Identify Thought Distortions Quiz

    You labelling yourself as useless instead of reviewing what you can achieve and what you can’t. Other examples of labelling are calling yourself a fool, a failure, or a loser. These labels lead to anger, depressed mood, and low self-esteem.

    Labelling can also be connected to other thought distortions. It can be a form of all or nothing thinking, where we as complex human beings are taken out of context and reduced to one characteristic (e.g. if I cannot always concentrate, then I am useless). Labels are also likely to be over-generalised as we assume that we are always like this. This is irrational because, we are much more complex than that.

    Identify errors of judgment in your own thoughts

    Think of the last time that you were bothered by your tinnitus. Of course you may hear your tinnitus constantly, but it may not interrupt your activities or affect your mood all of the time.

    In page 36, use the space under the event column to list the times that your tinnitus was bothering you in the last couple of days (5 events are enough for this exercise). See the next page for further instructions.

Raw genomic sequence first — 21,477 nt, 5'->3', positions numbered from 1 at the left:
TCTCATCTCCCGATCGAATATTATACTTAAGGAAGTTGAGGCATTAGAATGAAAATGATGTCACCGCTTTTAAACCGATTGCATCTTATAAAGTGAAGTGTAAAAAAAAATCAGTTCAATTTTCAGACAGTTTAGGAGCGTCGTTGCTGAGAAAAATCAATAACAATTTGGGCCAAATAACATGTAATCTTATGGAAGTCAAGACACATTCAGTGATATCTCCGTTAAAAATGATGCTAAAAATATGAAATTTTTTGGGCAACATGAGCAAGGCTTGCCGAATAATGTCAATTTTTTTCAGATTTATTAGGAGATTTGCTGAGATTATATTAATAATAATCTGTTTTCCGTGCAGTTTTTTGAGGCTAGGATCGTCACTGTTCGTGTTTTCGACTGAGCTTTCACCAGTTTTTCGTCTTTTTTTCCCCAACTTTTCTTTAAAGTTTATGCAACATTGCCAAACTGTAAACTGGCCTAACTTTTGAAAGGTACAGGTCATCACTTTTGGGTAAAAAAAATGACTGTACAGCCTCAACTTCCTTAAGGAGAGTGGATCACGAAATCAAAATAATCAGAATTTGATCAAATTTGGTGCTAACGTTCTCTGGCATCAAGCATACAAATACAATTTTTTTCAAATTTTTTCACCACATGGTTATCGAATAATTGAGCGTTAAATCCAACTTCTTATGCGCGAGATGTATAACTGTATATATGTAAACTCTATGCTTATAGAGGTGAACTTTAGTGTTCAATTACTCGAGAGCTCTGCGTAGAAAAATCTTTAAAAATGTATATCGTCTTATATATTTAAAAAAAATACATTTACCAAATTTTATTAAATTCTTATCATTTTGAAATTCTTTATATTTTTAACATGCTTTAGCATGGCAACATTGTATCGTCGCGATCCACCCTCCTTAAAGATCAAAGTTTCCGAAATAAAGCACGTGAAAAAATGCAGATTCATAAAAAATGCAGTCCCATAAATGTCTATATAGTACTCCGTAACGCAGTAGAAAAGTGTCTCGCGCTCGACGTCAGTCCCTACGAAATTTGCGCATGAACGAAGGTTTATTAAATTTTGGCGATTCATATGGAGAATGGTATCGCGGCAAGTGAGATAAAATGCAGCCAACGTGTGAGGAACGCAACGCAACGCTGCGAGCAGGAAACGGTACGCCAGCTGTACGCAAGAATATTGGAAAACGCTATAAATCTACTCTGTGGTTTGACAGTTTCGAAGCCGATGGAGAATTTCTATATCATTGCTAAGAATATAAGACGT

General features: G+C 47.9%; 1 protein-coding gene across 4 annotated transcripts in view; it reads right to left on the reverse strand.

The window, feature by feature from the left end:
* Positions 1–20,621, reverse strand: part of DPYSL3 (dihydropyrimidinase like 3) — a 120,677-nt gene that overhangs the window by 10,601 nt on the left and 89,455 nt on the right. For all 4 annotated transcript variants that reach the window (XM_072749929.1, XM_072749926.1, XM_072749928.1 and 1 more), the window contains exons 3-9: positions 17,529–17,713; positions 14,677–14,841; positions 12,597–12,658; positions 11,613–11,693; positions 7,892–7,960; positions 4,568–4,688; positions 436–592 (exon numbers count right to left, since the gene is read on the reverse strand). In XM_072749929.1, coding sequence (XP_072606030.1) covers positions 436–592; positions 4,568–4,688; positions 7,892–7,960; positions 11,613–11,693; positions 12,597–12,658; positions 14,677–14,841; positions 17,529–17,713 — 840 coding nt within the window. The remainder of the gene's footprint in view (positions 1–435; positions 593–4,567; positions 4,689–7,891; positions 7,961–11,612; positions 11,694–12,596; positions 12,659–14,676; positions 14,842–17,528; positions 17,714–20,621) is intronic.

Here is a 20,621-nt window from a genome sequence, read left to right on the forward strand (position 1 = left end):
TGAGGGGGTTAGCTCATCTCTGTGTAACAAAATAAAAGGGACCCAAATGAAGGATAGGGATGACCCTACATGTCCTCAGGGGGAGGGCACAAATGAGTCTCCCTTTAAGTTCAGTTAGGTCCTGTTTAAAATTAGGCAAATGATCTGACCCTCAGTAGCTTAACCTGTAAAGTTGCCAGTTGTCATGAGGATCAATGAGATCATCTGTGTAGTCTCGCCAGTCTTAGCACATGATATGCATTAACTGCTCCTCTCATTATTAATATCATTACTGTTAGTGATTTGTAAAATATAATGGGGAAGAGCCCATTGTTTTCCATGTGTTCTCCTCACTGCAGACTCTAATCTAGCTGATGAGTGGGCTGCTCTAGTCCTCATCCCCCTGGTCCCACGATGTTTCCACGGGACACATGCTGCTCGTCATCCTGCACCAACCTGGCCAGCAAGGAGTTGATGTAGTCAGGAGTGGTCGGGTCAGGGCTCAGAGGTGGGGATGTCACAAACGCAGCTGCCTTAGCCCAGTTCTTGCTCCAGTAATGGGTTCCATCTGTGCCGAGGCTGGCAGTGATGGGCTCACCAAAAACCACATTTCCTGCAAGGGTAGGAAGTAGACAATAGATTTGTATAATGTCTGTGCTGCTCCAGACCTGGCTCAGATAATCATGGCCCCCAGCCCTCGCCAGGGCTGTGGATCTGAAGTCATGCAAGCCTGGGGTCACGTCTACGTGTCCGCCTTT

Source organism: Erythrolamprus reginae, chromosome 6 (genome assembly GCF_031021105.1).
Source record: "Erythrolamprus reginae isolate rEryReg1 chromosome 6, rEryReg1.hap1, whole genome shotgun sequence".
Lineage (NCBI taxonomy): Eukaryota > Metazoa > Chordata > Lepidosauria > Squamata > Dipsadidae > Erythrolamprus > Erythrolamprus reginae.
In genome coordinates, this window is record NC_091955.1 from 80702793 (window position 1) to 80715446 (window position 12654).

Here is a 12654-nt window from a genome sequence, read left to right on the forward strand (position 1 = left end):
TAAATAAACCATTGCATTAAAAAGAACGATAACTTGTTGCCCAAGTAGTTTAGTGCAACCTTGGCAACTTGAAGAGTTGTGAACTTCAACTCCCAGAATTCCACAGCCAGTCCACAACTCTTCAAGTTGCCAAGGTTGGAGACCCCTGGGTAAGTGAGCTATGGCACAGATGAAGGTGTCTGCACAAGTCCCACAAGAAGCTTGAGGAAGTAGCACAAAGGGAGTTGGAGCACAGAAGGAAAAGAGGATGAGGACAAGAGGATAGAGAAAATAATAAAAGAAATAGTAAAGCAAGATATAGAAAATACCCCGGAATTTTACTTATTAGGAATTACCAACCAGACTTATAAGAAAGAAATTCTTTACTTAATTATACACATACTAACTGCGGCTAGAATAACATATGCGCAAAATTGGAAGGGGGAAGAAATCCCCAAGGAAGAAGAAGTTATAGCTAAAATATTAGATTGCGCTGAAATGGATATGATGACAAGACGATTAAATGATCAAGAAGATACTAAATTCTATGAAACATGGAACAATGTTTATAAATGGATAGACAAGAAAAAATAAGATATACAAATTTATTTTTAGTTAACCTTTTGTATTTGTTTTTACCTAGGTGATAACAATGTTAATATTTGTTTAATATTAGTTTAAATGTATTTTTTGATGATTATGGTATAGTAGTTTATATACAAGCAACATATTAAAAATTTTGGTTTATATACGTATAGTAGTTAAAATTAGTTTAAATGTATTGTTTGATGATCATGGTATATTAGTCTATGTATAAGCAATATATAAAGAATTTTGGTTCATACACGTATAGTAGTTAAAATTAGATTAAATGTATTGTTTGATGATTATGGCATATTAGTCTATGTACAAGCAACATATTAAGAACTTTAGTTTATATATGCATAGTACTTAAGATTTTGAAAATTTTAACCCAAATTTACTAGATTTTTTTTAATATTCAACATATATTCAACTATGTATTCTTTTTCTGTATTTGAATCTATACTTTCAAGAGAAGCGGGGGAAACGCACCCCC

Identify errors of judgment in your own thoughts

    In the table in page 36, in the second column (thoughts) type what went through your mind about your tinnitus in that moment?

    In the third column, type the distortions that you can identify in your thought.

    The aim of this exercise is not to change your thoughts, but to practice identifying your tinnitus-related negative thoughts and their distortions. In the next module (Diary of Thoughts and Feelings) there will be more practice on changing thoughts.

    Identify errors of judgment in your own thoughts

    Different Thought Distortions Reminder

    Event
    Thought
    Distortions

    Magnification: I may be able to follow the programme and rest while watching. Of course it will be much better if I didn’t have tinnitus but I am still enjoying the activity.

    Future telling: How do I know that I will not be able to enjoy TV in the future?

    All or nothing thinking: If I can’t enjoy certain things as well as I used to, then this is taken as indicating that I enjoy nothing.